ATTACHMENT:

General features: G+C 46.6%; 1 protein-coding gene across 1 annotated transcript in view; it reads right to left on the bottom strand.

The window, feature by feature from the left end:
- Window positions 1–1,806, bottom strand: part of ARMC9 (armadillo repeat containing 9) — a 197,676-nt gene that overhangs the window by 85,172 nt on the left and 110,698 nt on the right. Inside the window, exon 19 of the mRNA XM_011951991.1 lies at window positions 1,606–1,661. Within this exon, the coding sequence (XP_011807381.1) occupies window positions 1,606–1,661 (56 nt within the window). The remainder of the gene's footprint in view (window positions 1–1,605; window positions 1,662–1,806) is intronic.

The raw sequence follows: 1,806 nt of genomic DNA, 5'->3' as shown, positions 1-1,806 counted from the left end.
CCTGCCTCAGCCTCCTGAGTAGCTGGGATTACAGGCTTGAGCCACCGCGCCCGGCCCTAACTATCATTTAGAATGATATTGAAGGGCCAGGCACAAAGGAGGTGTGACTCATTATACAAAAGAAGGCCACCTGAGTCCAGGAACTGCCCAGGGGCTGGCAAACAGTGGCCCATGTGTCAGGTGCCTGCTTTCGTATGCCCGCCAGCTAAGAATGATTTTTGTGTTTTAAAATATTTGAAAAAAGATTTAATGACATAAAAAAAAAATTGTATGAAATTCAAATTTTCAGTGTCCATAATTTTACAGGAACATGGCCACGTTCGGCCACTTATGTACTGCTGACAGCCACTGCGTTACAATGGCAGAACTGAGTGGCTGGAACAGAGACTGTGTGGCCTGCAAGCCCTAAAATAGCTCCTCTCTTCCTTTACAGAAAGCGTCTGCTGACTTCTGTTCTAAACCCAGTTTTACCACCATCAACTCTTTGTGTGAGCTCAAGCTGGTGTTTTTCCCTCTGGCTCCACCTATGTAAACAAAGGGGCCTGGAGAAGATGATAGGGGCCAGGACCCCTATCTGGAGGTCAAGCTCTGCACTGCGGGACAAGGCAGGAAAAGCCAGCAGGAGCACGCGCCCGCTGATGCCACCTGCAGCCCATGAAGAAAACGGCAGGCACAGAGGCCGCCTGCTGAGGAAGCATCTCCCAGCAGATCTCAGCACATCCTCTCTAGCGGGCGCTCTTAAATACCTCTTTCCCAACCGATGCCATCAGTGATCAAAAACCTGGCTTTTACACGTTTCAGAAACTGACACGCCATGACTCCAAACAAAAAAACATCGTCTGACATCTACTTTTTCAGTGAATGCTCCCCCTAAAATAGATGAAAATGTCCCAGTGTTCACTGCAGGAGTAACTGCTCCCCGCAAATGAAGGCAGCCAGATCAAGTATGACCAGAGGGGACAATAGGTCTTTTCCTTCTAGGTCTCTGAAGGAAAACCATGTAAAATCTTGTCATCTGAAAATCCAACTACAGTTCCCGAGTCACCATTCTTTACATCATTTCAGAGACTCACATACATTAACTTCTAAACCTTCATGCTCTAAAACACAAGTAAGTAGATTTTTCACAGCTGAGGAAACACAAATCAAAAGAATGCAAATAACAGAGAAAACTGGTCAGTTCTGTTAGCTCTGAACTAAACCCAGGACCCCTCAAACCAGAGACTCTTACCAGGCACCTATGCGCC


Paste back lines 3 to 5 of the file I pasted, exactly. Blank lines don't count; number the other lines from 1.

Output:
- Window positions 1–1,806, bottom strand: part of ARMC9 (armadillo repeat containing 9) — a 197,676-nt gene that overhangs the window by 85,172 nt on the left and 110,698 nt on the right. Inside the window, exon 19 of the mRNA XM_011951991.1 lies at window positions 1,606–1,661. Within this exon, the coding sequence (XP_011807381.1) occupies window positions 1,606–1,661 (56 nt within the window). The remainder of the gene's footprint in view (window positions 1–1,605; window positions 1,662–1,806) is intronic.

The raw sequence follows: 1,806 nt of genomic DNA, 5'->3' as shown, positions 1-1,806 counted from the left end.
CCTGCCTCAGCCTCCTGAGTAGCTGGGATTACAGGCTTGAGCCACCGCGCCCGGCCCTAACTATCATTTAGAATGATATTGAAGGGCCAGGCACAAAGGAGGTGTGACTCATTATACAAAAGAAGGCCACCTGAGTCCAGGAACTGCCCAGGGGCTGGCAAACAGTGGCCCATGTGTCAGGTGCCTGCTTTCGTATGCCCGCCAGCTAAGAATGATTTTTGTGTTTTAAAATATTTGAAAAAAGATTTAATGACATAAAAAAAAAATTGTATGAAATTCAAATTTTCAGTGTCCATAATTTTACAGGAACATGGCCACGTTCGGCCACTTATGTACTGCTGACAGCCACTGCGTTACAATGGCAGAACTGAGTGGCTGGAACAGAGACTGTGTGGCCTGCAAGCCCTAAAATAGCTCCTCTCTTCCTTTACAGAAAGCGTCTGCTGACTTCTGTTCTAAACCCAGTTTTACCACCATCAACTCTTTGTGTGAGCTCAAGCTGGTGTTTTTCCCTCTGGCTCCACCTATGTAAACAAAGGGGCCTGGAGAAGATGATAGGGGCCAGGACCCCTATCTGGAGGTCAAGCTCTGCACTGCGGGACAAGGCAGGAAAAGCCAGCAGGAGCACGCGCCCGCTGATGCCACCTGCAGCCCATGAAGAAAACGGCAGGCACAGAGGCCGCCTGCTGAGGAAGCATCTCCCAGCAGATCTCAGCACATCCTCTCTAGCGGGCGCTCTTAAATACCTCTTTCCCAACCGATGCCATCAGTGATCAAAAACCTGGCTTTTACACGTTTCAGAAACTGACACGCCATGACTCCAAACAAAAAAACATCGTCTGACATCTACTTTTTCAGTGAATGCTCCCCCTAAAATAGATGAAAATGTCCCAGTGTTCACTGCAGGAGTAACTGCTCCCCGCAAATGAAGGCAGCCAGATCAAGTATGACCAGAGGGGACAATAGGTCTTTTCCTTCTAGGTCTCTGAAGGAAAACCATGTAAAATCTTGTCATCTGAAAATCCAACTACAGTTCCCGAGTCACCATTCTTTACATCATTTCAGAGACTCACATACATTAACTTCTAAACCTTCATGCTCTAAAACACAAGTAAGTAGATTTTTCACAGCTGAGGAAACACAAATCAAAAGAATGCAAATAACAGAGAAAACTGGTCAGTTCTGTTAGCTCTGAACTAAACCCAGGACCCCTCAAACCAGAGACTCTTACCAGGCACCTATGCGCC